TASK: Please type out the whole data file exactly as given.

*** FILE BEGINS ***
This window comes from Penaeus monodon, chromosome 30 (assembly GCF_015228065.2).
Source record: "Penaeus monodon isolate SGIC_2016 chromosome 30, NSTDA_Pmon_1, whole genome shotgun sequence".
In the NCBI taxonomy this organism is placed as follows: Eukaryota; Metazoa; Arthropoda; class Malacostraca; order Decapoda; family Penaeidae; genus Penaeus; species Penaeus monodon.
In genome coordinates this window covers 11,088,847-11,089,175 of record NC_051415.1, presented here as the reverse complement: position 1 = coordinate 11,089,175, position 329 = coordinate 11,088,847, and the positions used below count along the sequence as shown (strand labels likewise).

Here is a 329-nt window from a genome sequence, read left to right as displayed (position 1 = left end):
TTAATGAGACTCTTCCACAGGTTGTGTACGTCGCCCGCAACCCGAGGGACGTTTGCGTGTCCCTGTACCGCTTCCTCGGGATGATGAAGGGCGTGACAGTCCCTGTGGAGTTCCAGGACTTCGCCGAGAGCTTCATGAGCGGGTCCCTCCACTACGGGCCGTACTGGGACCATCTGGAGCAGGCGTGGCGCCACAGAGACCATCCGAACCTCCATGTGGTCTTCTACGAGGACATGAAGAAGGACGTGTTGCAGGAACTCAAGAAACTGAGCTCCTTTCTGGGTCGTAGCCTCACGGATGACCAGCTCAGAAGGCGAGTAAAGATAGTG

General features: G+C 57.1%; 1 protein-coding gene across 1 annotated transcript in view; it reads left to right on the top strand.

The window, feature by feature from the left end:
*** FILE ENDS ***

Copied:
This window comes from Penaeus monodon, chromosome 30 (assembly GCF_015228065.2).
Source record: "Penaeus monodon isolate SGIC_2016 chromosome 30, NSTDA_Pmon_1, whole genome shotgun sequence".
In the NCBI taxonomy this organism is placed as follows: Eukaryota; Metazoa; Arthropoda; class Malacostraca; order Decapoda; family Penaeidae; genus Penaeus; species Penaeus monodon.
In genome coordinates this window covers 11,088,847-11,089,175 of record NC_051415.1, presented here as the reverse complement: position 1 = coordinate 11,089,175, position 329 = coordinate 11,088,847, and the positions used below count along the sequence as shown (strand labels likewise).

Here is a 329-nt window from a genome sequence, read left to right as displayed (position 1 = left end):
TTAATGAGACTCTTCCACAGGTTGTGTACGTCGCCCGCAACCCGAGGGACGTTTGCGTGTCCCTGTACCGCTTCCTCGGGATGATGAAGGGCGTGACAGTCCCTGTGGAGTTCCAGGACTTCGCCGAGAGCTTCATGAGCGGGTCCCTCCACTACGGGCCGTACTGGGACCATCTGGAGCAGGCGTGGCGCCACAGAGACCATCCGAACCTCCATGTGGTCTTCTACGAGGACATGAAGAAGGACGTGTTGCAGGAACTCAAGAAACTGAGCTCCTTTCTGGGTCGTAGCCTCACGGATGACCAGCTCAGAAGGCGAGTAAAGATAGTG

General features: G+C 57.1%; 1 protein-coding gene across 1 annotated transcript in view; it reads left to right on the top strand.

The window, feature by feature from the left end: